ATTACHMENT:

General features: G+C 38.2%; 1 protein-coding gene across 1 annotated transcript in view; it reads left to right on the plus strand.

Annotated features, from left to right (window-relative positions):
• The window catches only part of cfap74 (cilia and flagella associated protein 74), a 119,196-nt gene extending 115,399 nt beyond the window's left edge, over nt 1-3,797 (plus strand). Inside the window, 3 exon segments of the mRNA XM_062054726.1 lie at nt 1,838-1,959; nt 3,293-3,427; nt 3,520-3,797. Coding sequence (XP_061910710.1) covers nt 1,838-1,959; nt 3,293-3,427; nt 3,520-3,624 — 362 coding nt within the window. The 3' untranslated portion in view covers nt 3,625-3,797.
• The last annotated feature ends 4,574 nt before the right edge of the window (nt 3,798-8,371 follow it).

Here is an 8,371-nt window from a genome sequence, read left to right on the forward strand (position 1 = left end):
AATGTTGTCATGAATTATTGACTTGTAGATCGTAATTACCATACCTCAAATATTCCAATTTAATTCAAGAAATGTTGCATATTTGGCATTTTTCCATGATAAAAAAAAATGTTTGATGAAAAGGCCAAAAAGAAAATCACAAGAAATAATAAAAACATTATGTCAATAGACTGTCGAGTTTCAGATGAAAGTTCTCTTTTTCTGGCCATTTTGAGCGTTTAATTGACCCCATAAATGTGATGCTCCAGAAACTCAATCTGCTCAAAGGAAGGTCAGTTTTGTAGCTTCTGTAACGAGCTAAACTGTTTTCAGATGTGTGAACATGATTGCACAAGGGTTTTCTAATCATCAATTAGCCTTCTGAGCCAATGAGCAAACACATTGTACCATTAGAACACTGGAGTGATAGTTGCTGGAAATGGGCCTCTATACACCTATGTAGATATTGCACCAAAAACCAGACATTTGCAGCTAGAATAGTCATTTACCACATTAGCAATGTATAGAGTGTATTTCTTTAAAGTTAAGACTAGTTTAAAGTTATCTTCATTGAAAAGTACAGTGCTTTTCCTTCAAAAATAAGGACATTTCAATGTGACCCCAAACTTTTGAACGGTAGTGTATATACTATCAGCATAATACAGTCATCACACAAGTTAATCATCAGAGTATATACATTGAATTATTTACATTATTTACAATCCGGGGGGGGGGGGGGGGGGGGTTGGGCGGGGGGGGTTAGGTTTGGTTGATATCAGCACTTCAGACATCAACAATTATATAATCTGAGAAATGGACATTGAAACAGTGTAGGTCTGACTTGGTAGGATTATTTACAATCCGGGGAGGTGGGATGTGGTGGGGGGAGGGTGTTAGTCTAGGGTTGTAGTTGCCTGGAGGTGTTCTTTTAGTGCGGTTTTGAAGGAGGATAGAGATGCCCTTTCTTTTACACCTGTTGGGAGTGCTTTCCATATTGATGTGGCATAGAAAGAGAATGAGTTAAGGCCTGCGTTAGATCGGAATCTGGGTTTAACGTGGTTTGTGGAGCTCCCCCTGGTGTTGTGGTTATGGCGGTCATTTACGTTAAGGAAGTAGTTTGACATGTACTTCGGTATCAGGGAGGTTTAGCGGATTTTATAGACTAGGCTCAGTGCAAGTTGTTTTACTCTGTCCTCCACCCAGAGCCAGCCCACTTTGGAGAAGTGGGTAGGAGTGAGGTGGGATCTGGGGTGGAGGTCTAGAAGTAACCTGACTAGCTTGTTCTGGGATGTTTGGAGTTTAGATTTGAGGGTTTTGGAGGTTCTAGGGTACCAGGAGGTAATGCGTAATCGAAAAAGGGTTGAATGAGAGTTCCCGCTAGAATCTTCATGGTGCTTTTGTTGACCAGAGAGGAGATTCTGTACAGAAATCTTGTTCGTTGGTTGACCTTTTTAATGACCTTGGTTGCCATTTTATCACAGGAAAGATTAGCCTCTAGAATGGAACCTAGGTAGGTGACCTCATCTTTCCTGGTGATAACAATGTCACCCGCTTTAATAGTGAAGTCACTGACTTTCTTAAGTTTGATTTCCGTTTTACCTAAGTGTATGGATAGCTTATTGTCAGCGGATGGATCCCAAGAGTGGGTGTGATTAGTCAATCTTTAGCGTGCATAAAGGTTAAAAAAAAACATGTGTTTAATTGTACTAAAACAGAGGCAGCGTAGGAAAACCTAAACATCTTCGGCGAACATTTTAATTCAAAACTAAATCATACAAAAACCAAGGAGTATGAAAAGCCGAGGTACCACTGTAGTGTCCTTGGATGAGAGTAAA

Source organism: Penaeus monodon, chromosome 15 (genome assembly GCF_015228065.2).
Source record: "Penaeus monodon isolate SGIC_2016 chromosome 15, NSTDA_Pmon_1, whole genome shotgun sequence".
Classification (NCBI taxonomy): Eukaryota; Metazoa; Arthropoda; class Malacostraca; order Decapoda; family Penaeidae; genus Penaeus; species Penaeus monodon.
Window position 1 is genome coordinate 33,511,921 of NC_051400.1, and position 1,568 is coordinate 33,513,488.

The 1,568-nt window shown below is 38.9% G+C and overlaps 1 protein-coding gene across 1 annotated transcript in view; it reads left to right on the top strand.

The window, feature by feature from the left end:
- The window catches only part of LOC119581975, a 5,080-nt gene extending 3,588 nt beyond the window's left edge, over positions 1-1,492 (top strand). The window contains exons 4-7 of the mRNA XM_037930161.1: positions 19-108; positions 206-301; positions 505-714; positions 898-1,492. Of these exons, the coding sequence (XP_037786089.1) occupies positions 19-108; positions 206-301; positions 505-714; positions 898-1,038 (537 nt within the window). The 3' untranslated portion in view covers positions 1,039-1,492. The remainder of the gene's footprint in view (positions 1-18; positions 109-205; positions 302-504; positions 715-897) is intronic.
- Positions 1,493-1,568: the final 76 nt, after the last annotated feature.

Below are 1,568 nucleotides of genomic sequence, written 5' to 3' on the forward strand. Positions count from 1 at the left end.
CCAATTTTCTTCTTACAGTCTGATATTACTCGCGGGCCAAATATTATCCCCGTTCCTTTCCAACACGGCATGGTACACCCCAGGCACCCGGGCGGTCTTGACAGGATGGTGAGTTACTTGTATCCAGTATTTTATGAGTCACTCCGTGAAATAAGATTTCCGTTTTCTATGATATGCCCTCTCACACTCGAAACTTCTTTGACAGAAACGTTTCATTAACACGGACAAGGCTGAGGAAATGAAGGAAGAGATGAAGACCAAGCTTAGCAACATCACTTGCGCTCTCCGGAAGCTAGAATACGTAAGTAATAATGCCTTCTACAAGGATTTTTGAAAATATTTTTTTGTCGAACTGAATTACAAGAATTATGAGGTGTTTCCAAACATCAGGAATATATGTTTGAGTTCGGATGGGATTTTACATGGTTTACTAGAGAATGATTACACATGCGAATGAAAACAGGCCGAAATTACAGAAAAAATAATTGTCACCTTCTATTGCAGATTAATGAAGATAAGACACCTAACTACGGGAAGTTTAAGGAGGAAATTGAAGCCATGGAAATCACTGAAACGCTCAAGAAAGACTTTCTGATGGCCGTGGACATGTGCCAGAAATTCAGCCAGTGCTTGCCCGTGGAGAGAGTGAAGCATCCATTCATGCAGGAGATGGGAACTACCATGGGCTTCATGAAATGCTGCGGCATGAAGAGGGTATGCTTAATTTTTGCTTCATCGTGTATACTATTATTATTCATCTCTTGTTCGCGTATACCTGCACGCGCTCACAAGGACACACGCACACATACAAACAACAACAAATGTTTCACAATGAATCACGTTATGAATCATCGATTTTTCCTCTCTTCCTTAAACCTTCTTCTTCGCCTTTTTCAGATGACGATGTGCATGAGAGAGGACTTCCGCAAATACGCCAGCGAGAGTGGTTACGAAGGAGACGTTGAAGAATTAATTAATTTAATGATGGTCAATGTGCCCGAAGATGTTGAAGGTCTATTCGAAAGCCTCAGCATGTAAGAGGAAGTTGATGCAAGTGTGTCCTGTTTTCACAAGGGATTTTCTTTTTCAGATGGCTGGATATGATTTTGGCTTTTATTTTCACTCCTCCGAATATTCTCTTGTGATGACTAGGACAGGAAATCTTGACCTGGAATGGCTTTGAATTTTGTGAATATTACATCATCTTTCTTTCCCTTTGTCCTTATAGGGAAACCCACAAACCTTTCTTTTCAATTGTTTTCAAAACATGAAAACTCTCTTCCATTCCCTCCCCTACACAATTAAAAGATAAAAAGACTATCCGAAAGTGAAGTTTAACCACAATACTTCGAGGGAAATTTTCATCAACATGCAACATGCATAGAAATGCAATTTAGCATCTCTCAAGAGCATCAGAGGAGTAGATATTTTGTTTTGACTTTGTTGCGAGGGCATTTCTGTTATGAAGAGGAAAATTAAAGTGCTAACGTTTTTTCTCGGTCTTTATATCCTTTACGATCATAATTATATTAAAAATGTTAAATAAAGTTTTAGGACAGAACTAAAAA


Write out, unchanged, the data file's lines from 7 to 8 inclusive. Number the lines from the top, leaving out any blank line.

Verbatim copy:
Source organism: Penaeus monodon, chromosome 15 (genome assembly GCF_015228065.2).
Source record: "Penaeus monodon isolate SGIC_2016 chromosome 15, NSTDA_Pmon_1, whole genome shotgun sequence".